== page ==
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Unformatted text preview: S UMMARY OF 9/8 L ECTURE Let G be a set (of numbers, or names, or countries, or points in the plane, or fruits, or whatever). A binary operation on G is a rule for how to combine any two elements of G to get a third. More precisely, @ is a binary operation on G if for any two elements a,b ∈ G , a @ b is an element of G . We discussed a bunch of examples of sets with binary operations. Some of these were partic ularly nice for one reason or another; after playing around with examples, we discovered all the ‘particularly nice’ examples all had two properties in common, which were absent from the notsonice examples: (a) given any elements g,h,k ∈ G , g @ h @ k is unambiguous; and (b) given any two elements g,h ∈ G , one can "get" from g to h . We’ll discuss these two properties more formally after writing down the examples we con sidered in lecture. In the meantime, any set G with a binary operation satisfying these two properties we’ll call a group . One last note before getting to the examples; we noticed that to check that (b) holds, one usually identifies a special element of G which is easy to get to, and from which it’s easy to get to any other element of the set. In each of the examples below, I’ll make a note of what the special element is.special element is....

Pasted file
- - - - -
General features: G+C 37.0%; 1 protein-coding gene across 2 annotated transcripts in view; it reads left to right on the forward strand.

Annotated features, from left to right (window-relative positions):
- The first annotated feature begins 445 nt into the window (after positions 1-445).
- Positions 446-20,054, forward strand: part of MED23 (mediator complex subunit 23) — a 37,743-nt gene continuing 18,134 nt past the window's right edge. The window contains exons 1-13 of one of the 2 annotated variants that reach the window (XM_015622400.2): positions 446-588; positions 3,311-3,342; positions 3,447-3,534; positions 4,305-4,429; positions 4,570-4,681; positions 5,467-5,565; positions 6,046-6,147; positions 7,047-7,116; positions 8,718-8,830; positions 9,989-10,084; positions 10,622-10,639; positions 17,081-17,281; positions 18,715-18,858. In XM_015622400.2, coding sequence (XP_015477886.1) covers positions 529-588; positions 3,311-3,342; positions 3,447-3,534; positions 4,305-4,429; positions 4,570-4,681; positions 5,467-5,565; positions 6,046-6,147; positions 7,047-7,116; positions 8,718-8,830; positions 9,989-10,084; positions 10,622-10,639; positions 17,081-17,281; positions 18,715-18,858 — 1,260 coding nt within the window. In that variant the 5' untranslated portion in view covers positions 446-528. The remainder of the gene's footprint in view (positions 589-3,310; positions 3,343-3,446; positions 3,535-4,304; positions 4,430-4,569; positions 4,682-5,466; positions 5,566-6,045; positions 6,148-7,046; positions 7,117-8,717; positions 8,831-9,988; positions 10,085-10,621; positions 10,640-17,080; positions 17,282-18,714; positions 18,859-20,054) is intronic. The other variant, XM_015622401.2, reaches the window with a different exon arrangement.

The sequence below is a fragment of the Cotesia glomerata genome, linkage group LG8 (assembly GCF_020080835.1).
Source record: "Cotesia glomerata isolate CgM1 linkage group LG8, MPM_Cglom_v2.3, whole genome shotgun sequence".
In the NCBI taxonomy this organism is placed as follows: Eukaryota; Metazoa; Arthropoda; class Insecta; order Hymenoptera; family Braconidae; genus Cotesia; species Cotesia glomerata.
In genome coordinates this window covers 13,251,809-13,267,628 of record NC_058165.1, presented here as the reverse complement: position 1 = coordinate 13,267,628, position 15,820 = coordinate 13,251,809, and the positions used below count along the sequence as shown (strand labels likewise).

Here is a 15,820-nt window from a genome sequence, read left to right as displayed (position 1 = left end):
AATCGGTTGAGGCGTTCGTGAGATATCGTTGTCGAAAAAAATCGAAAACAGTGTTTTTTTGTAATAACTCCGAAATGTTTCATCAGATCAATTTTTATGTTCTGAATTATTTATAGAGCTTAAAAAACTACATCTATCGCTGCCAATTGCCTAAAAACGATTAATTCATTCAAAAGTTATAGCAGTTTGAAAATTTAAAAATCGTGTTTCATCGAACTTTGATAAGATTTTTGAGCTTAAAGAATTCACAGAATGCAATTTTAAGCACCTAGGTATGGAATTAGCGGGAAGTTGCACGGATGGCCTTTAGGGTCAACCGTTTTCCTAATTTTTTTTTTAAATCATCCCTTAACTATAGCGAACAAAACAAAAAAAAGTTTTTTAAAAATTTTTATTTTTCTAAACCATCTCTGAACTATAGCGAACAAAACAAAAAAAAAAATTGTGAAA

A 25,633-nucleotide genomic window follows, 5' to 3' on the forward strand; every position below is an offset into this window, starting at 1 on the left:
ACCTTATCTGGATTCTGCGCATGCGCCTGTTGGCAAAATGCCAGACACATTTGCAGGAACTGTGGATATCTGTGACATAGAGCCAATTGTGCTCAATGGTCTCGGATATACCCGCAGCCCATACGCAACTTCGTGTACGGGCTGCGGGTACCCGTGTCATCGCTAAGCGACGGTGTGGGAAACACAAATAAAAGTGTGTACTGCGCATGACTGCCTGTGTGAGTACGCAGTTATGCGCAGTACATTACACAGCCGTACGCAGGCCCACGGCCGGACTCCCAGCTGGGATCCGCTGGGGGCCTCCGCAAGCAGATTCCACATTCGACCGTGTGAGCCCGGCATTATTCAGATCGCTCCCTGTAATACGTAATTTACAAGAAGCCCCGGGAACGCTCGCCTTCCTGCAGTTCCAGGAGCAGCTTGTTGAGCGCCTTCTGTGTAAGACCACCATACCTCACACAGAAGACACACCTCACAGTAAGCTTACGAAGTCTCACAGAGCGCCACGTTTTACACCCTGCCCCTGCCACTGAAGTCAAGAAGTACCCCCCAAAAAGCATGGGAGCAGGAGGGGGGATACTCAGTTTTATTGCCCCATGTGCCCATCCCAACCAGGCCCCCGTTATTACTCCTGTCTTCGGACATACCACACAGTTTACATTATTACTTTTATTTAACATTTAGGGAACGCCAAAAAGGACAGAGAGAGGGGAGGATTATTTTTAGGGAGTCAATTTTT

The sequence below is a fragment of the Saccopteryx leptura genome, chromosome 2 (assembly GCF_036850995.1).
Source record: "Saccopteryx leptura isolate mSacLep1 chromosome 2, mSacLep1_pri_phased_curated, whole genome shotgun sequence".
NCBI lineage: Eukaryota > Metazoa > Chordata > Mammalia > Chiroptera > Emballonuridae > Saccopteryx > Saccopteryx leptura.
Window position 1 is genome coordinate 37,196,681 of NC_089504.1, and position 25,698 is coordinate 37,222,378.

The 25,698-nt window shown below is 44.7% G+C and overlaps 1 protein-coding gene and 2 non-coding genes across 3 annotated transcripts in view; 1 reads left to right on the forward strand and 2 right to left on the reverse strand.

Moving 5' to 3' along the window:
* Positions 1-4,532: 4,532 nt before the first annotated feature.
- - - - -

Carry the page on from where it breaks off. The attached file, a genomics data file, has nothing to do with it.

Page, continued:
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This note was uploaded on 03/26/2011 for the course MAT 301 taught by Professor Gideonmaschler during the Fall '10 term at University of Toronto.
 Fall '10
 GideonMaschler

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